All monks, please don your Slankets: Arizona State University may need an as yet undetermined number of you. Or so says John Kavanagh, Chair of the House Appropriations Committee, of proposed budget cuts there:
Department of Alchemy? I could be in to that (as would my vaguely Harry Potteresque son). Just don't change my English Department into a scriptorium. And please also void logic from the philosophy department, since the linking of budget cuts to medieval-destined time travel makes very little sense. Did Arizona really have an institution like Cambridge or Oxford or Bologna or Paris during the Middle Ages, and if so who was attending it? Was their budget truly that slender?
Back to the Middle Ages . . . There are many ways to measure the impact of state-budget cuts. There's the obvious dollar amount. There's the effect on people's lives. And then there's the historical perspective.
Members of the House Appropriations Committee were debating the cost of photocopying at Arizona State University and whether those costs decline as the semester wears on and students drop classes.
But committee Chairman John Kavanagh, R-Fountain Hills, interrupted to say the conversation was way too 21st century.
"Since our cuts are going to send ASU back to the Middle Ages, the question is how many monks will they need?" he said.
Kavanagh warmed up to the Middle Ages metaphor, noting that the Department of Chemistry should be changed to the Department of Alchemy.
Story pasted from here. Thanks to my colleague Margaret Soltan for sending it my way.
Strange to see a Republican standing up for higher education!
A funny thing here is that photocopying is the outdated technology. If they could invest more money, give the students all tablet computers [loaded w/ some good open source software], and convert all the rooms to smart classrooms, then they could dispense w/ photocopying altogether. With all that in mind, the temporal/technological heterogeneity of the present becomes much more interesting than the facile present vs. middle ages cliché.
I'd go for that, if they could figure out a way to limit classroom access to just the server on which the documents resided.
Really, Karl? I think there are brands of conservatism which place a lot of value on (and money in) education. Maybe not neo-cons so much, and maybe it's an education that upholds a conservative canon, but it's still worth keeping in mind.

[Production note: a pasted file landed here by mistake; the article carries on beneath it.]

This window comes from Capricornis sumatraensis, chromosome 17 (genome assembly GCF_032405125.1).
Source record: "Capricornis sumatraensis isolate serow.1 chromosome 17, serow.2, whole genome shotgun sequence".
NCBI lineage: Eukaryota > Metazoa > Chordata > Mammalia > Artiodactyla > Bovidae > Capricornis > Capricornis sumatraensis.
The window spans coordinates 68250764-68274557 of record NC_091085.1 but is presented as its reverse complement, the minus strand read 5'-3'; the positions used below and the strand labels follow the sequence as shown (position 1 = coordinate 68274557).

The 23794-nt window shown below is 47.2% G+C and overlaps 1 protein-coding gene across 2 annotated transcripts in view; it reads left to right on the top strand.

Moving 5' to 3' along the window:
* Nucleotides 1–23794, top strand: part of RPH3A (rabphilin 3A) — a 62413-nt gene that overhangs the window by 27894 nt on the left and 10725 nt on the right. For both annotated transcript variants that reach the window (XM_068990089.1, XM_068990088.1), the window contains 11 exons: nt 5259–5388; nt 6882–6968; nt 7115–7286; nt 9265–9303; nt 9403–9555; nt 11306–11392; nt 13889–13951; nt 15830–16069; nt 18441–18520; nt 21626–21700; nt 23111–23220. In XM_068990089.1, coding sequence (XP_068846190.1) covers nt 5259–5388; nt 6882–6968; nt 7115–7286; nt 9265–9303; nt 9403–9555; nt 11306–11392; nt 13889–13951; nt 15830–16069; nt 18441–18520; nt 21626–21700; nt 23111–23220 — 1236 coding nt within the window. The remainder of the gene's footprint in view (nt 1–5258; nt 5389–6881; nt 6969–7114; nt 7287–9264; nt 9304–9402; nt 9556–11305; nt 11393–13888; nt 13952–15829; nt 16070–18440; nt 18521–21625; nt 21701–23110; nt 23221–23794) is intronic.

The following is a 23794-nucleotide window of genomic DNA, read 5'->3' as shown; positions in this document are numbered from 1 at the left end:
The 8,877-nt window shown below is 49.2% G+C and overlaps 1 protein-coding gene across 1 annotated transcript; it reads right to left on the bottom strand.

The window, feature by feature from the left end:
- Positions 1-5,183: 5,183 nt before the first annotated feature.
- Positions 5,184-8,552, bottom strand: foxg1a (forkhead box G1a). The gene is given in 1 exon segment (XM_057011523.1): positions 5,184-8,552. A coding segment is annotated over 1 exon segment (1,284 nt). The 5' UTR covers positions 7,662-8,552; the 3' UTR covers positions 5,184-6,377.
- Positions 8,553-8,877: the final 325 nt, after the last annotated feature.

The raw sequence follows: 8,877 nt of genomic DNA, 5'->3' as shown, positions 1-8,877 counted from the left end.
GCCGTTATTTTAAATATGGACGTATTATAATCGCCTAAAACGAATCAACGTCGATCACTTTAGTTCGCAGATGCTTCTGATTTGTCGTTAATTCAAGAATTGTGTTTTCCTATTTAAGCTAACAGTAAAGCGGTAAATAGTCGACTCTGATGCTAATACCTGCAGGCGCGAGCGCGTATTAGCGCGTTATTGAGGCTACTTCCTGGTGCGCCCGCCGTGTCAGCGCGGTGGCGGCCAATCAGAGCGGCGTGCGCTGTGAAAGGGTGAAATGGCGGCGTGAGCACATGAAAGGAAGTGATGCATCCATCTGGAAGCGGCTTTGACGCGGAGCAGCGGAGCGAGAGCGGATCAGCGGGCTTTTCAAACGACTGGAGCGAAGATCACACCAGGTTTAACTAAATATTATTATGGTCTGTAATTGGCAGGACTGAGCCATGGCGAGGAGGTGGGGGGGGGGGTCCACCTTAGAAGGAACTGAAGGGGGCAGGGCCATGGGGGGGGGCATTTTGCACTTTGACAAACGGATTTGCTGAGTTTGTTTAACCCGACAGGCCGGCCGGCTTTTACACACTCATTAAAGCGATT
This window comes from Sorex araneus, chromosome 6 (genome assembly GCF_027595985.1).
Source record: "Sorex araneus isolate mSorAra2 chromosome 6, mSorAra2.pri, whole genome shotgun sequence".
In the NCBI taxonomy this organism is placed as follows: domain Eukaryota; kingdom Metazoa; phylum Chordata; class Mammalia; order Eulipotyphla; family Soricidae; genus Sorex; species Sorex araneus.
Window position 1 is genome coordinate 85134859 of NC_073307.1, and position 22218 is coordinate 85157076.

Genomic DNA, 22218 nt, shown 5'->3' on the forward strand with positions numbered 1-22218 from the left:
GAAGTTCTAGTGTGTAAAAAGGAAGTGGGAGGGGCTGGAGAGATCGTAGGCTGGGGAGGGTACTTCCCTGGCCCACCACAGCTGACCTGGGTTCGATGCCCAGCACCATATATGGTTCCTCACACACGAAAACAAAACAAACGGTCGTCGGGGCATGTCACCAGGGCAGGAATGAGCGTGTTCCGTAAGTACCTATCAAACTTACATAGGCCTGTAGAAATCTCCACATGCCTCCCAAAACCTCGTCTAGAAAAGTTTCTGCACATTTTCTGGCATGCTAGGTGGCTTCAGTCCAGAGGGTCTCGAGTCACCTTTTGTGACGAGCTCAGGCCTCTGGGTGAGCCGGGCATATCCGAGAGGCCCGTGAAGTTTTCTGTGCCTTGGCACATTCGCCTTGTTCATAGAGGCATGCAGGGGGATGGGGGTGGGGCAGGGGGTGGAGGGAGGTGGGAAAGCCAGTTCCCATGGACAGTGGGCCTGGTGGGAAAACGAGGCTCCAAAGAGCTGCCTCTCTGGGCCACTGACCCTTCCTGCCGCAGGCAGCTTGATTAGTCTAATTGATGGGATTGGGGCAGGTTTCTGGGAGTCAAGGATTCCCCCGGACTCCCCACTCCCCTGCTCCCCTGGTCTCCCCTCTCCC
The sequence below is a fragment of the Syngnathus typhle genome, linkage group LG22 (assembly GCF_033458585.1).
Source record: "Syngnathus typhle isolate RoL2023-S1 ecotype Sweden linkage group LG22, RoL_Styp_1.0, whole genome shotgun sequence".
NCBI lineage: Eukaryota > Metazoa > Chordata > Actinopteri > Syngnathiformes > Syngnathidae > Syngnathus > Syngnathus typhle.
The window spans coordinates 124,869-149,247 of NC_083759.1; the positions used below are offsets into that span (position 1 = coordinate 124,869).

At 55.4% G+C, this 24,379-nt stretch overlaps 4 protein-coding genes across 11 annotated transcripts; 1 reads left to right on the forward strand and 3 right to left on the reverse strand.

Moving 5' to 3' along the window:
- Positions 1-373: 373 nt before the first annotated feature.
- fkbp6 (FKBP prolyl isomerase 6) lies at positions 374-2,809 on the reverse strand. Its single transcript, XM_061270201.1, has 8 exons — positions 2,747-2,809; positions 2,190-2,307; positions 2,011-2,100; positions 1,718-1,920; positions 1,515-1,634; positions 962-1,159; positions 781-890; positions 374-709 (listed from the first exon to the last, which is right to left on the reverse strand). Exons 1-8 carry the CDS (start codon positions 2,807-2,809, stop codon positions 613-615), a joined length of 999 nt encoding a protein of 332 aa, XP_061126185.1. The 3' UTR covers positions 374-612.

I'm thinking of Southern Germany, with its conservative bent and excellent high schools and universities, I'm thinking of Alberta's conservatism and very good system of public education, and I'm thinking of all manner of Christian colleges, homeschool programs, etc., that emphasize reading the classics and picking up the linguistic skills to do so in the original.
The ideology might not be your ideology (or mine, for that matter), and hey, the pedagogy might not be our pedagogy either, but that doesn't diminish the fact that there are conservatives who value education highly at all levels.
I think there are brands of conservatism which place a lot of value on (and money in) education.
I can't speak to the right [and note that my use of "the right" rather than "conservative" is deliberate] in other countries, but...
Generally speaking, that's not the case in America. Putting aside my own anecdotal experience of contempt for higher education from certain right-wing members of my extended family....
First, there's the disdain for curiosity endemic to the American right, which itself dampens at the very least a liberal humanist education.
Second, valuing education, to my mind, means valuing educators, which means valuing their autonomy, job security, and providing them with a living wage, since without these things, research is stymied, and without research, there's not much difference between secondary and higher education. Corporatism [which is not identical to the American right in all its guises] of course values none of these things, at least not in the humanities, and when corporatism's almost realized goal for an entirely contingent academy is combined with the American right's anti-intellectualism, we have a poisonous environment for academics. Setting aside the 'contempt for the expert' in evidence in various sections of the American Right [e.g., Limbaugh, Glenn Beck, &c], we then have a respect for the degree without respect for either the academy or the educator.
This is precisely the environment Horowitz and his ilk favor. For more on all this, see Dinshaw on national funding for the humanities in Getting Medieval; Michael Bérubé, What's Liberal About the Liberal Arts; and the assembled works of Marc Bousquet, well-represented here.
I feel the need to call everyone's attention to this book on Amazon as well, a link also pirated from Margaret Soltan. Read the reviewers' comments.
No wonder if universities are having hard fiscal times, with books costing $8K each.
They should void logic from the philosophy department? On the contrary ... the absurdity of this medieval connection is proof that we need more logic in schools, not less! ASU should look to 13th-century Paris as an example, and ditch the overpriced textbooks for Aristotle. Maybe they can even teach the students to copy their own texts by hand, and then they won't need photocopiers either. Problem solved!
Post a Comment